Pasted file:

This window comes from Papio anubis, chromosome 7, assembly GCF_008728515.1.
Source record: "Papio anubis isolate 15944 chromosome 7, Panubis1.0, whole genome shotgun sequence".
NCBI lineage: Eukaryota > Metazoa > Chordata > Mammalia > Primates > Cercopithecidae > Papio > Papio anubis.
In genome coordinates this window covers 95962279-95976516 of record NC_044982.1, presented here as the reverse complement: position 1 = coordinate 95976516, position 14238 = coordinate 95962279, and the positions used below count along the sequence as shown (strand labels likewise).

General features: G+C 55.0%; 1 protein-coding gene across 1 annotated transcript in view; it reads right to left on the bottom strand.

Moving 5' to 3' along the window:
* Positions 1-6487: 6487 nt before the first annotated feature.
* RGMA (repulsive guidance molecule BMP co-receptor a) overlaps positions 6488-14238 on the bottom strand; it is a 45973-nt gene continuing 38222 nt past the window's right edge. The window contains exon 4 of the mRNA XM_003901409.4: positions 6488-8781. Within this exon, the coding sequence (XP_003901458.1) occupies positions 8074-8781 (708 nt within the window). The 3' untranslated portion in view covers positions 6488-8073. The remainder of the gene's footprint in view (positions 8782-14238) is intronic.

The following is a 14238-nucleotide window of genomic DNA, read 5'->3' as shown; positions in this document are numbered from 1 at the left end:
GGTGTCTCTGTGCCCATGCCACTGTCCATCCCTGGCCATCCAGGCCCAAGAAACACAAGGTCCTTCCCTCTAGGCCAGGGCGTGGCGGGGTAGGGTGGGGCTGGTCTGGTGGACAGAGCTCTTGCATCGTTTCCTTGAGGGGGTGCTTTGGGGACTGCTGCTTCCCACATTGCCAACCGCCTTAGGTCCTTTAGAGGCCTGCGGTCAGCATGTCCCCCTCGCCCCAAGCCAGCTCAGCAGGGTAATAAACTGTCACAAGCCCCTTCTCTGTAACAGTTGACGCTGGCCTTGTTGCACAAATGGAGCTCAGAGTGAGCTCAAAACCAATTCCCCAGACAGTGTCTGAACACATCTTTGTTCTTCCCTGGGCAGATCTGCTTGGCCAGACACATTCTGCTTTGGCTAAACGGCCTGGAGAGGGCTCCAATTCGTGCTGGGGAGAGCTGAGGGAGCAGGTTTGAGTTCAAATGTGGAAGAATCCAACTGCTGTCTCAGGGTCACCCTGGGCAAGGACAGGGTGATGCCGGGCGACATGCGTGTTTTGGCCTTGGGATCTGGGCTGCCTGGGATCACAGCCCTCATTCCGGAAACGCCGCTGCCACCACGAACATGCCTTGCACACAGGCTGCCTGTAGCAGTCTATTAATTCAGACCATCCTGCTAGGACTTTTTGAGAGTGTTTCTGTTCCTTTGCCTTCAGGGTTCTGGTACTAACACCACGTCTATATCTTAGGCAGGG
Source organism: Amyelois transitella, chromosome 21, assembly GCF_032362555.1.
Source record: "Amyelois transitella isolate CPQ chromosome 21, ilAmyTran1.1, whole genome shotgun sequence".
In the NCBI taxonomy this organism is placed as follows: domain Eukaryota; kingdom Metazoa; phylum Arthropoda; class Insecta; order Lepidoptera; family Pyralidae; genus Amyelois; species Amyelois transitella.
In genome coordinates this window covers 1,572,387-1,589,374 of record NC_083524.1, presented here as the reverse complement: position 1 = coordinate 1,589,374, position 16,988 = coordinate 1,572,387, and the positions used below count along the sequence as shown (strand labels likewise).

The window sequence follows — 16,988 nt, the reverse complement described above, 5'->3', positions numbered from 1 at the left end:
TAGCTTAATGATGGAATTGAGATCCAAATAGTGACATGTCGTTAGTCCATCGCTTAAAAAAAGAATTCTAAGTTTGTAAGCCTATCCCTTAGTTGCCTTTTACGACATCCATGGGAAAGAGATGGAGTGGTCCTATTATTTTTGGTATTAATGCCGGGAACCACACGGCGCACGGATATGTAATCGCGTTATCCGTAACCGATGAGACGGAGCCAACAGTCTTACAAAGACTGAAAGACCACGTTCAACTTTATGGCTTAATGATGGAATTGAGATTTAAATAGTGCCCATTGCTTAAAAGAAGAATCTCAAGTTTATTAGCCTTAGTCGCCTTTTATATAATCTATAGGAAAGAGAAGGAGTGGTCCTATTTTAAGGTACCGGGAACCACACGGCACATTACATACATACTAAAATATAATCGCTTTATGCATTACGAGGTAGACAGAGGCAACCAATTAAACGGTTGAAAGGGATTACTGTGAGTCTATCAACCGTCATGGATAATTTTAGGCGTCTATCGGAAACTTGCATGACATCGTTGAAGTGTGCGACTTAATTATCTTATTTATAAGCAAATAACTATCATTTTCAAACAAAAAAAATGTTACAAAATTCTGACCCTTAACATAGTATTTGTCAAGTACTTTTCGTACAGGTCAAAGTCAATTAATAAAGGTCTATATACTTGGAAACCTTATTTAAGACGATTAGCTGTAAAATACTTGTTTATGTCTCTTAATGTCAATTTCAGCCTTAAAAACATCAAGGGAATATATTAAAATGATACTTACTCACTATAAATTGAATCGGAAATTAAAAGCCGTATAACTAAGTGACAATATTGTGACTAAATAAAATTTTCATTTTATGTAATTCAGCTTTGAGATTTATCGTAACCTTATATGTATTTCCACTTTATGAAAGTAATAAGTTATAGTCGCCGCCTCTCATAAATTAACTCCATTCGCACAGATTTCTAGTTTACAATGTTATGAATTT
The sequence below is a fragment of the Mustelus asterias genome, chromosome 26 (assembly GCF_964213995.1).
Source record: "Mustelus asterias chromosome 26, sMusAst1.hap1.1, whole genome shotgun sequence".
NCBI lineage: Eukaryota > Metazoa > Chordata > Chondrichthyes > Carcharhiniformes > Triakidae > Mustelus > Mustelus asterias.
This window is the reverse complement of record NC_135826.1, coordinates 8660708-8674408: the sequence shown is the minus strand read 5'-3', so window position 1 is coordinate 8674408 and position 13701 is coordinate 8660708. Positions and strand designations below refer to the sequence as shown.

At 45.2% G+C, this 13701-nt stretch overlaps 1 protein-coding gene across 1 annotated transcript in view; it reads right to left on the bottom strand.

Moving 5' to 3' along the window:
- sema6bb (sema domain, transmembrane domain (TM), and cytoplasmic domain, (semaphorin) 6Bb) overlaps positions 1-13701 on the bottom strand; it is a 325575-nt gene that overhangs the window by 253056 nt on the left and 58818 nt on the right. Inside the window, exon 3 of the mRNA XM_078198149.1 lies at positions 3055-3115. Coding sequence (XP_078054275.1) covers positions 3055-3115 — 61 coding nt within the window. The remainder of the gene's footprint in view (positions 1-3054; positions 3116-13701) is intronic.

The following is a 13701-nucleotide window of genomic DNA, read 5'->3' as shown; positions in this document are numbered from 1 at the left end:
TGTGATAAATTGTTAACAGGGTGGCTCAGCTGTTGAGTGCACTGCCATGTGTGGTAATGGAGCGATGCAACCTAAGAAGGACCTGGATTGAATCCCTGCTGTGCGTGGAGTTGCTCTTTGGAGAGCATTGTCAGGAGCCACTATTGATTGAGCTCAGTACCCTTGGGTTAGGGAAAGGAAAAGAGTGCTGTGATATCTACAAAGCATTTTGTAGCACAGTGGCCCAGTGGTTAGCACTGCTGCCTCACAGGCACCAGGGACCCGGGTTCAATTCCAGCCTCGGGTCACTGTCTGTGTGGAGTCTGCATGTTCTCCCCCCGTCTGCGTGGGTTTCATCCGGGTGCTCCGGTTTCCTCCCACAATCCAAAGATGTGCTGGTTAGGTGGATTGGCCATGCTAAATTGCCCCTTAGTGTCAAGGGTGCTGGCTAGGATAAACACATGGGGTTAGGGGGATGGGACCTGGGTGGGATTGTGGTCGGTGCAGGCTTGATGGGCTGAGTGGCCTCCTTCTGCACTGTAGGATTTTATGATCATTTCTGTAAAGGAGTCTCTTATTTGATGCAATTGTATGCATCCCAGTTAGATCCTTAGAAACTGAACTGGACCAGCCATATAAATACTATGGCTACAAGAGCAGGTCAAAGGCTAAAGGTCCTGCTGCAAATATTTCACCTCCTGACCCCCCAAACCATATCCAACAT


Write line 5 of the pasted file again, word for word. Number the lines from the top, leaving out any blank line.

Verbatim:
General features: G+C 55.0%; 1 protein-coding gene across 1 annotated transcript in view; it reads right to left on the bottom strand.